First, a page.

Vet’s Voice: Health concerns with new arrivals | TSLN.com

Vet’s Voice: Health concerns with new arrivals

Dave Barz, DVM

For the November 5, 2011 edition of Tri-State Livestock News.

Fall has definitely arrived! The cool north winds remind us that winter isn’t too far away. This summer’s extreme drought in the southwestern U.S. has resulted in the sell-off of hundreds of cows and calves, many of which have found new homes in feedlots and pastures near us.

Over the past five to ten years, we’ve seen an increase in small feedyards near us. These lots are permitted for 999-2,500 head. Most feedlot operators have fed cattle in the past, primarily sourcing calves from the northern plains. When we have health problems at these lots, we are usually familiar with the issue and are able to respond with few problems. This summer there have been some real wrecks with southern calves – a new experience for many of feedlot operators.

Most calves in the northern plains are adequately vaccinated for bovine viral diarrhea (BVD). Timely and appropriate use of BVD vaccines assures immunity to field strains of BVD which pass through herds like the flu or a cold. They also help prevent and minimize persistently-infected (PI) calves. PIs occur when the cow is exposed to wild BVD virus during specific stages of pregnancy. If the cow develops the disease while pregnant, the calf becomes infected in the uterus. This result, is the calf believing BVD virus is a normal part of its body makeup. When calf is born, usually alive, it continues to shed huge quantities of BVD virus throughout its life. This continuous source of virus infects all other animals on farms and feedlots.

In our area we have checked breeding bulls, breeding heifers and entire cow-calf herds for PIs before turnout. In the past 10 years we have only identified one PI-calf from the thousands we have examined yearly. I believe this is because we have used live BVD vaccines in our area for the past 30 years. Colleagues of mine in other areas of the state have had similar results, attributing the findings to vaccination.

This summer we cultured BVD virus from the lungs of several southern calves we posted. We don’t know if these were PIs, or merely calves infected with wild virus. Treatment in these groups of calves was not very rewarding. Most of the calves were not vaccinated before shipping, nor when they arrived at their destination. This highlights the need to know the source of cattle entering a new environment, with appropriate measures implemented for “high risk” calves.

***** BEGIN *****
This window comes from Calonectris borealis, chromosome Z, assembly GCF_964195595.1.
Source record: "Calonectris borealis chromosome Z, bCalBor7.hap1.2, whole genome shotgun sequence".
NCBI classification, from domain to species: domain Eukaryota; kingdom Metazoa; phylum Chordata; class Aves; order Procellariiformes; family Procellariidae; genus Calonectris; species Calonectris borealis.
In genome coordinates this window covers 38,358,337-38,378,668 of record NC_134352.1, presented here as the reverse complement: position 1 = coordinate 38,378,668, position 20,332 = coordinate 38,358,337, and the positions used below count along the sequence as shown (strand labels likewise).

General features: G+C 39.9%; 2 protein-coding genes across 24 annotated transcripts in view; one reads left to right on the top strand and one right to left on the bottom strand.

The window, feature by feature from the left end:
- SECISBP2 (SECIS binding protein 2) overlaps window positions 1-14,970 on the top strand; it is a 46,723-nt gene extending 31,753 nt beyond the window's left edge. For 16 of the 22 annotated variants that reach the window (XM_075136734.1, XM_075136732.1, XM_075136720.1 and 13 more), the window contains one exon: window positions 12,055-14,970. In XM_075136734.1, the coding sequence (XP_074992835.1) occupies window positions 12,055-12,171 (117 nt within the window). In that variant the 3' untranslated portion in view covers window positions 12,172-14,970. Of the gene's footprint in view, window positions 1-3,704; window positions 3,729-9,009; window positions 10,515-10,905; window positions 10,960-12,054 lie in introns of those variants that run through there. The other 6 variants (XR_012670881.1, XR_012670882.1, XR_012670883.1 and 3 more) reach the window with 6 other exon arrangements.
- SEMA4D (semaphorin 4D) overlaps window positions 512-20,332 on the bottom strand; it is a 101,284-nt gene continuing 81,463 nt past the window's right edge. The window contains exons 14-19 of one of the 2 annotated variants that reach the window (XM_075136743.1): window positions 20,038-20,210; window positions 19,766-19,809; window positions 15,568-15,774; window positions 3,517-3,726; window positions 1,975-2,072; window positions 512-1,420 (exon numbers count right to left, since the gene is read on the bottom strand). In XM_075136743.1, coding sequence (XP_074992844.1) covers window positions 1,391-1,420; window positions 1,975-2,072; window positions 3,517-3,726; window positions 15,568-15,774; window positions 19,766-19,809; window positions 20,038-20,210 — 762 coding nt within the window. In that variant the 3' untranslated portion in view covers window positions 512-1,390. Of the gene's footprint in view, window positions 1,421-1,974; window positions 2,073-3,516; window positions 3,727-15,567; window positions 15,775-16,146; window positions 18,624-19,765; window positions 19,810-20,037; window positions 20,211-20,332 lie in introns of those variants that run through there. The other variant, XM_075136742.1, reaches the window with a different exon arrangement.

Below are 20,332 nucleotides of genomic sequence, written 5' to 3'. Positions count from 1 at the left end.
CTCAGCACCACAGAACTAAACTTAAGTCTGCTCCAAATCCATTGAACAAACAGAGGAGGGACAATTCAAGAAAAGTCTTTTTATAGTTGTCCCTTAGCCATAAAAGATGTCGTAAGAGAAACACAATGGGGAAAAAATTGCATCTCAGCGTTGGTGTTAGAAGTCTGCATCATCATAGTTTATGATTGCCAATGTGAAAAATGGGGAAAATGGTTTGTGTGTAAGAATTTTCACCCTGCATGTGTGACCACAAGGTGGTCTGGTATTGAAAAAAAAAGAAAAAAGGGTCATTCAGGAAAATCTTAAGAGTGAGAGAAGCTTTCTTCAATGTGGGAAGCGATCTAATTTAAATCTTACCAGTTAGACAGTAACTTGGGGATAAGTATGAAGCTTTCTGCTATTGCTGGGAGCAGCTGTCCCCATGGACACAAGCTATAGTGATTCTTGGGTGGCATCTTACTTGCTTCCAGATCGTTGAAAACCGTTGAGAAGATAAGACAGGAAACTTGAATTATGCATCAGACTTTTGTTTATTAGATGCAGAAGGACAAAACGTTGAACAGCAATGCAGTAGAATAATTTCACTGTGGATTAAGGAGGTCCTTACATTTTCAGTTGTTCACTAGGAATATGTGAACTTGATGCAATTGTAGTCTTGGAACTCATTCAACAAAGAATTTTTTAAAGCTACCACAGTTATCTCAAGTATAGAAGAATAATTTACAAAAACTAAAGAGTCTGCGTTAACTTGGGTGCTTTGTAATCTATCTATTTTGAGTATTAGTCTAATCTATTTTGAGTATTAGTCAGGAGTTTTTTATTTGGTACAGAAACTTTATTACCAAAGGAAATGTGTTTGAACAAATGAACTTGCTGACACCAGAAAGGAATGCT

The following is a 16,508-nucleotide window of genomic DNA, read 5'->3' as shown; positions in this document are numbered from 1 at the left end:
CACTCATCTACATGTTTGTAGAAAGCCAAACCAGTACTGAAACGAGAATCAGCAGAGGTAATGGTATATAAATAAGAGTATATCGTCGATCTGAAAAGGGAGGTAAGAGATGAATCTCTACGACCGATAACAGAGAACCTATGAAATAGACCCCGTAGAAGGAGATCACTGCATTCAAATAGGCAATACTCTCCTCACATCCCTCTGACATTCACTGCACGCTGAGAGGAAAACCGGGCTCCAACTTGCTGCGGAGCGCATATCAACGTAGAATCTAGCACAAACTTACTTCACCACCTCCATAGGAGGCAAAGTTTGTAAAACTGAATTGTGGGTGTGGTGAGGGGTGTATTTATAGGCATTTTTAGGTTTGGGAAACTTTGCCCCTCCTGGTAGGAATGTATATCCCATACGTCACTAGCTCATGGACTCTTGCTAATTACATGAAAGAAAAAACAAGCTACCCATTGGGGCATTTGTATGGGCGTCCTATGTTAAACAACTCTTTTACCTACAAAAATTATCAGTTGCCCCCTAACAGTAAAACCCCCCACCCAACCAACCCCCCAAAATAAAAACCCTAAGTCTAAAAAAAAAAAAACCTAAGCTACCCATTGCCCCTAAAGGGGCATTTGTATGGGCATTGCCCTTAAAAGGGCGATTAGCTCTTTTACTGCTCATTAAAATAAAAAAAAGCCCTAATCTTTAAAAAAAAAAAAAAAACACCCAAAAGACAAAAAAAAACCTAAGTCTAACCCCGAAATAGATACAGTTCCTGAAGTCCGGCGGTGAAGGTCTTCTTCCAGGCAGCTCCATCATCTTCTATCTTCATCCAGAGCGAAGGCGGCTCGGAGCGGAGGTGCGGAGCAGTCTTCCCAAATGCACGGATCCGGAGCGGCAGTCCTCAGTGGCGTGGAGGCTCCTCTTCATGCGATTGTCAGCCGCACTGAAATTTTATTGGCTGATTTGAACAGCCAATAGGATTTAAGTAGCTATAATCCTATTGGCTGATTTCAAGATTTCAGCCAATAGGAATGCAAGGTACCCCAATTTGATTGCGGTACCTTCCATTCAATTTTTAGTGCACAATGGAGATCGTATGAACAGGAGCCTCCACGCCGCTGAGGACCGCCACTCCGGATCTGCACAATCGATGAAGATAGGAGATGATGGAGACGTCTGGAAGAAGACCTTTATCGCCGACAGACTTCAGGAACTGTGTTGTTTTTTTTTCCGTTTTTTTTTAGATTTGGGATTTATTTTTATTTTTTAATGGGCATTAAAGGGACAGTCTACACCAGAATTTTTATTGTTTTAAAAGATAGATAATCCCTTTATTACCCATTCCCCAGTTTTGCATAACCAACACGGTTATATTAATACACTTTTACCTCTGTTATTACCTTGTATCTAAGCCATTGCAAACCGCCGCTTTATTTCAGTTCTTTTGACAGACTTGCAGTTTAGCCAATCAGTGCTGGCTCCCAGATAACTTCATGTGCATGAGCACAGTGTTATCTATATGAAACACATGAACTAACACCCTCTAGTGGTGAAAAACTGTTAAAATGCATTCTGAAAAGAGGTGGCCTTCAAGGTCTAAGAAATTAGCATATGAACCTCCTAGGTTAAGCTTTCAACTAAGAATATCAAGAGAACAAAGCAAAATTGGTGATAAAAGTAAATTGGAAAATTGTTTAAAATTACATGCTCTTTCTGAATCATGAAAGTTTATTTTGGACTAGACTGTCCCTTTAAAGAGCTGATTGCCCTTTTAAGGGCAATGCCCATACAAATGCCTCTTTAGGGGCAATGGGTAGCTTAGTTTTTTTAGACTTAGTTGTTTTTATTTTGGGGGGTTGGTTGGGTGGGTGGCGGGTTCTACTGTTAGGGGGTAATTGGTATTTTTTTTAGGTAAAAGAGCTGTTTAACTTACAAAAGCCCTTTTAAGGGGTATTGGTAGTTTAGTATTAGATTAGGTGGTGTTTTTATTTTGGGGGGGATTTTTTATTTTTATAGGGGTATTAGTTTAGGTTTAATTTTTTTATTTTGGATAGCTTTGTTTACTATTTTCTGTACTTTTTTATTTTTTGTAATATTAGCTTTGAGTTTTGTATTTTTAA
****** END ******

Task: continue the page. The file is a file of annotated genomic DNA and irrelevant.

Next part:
Another common problem in these calves was mycoplasma. We were able to culture this pathogen from animal deaths. Mycoplasma is tough to treat with normal antibiotic regimes because it has no cell wall.

Recommended Stories For You

We recommend producers get new arrivals eating and drinking as soon as possible after arrival because they are nutritionally-stressed from drought and may have traveled long distances. We prefer high vitamin levels in receiving rations to help these deficient calves better respond to vaccinations.

Your veterinarian should be a valuable resource in feedlot and herd health protocols. They are able to post any deads, providing an accurate report on the cause of death. Together you can assess treatment and revaccination procedures to best eliminate health problems.

If BVD is an issue, you may need to individually test complete pens of cattle for PIs to eliminate viral shedding. If you have a cow-calf herd, or purchased southern cows and calves or feedlot calves, you may have inadvertently put your herd in a compromised position. Exposures to BVD and mycoplasma from purchases can infect the herd even if spring vaccinations were administered. Visit with your nutritionist, extension specialist and veterinarian to minimize further problems and keep your operation functioning at full potential.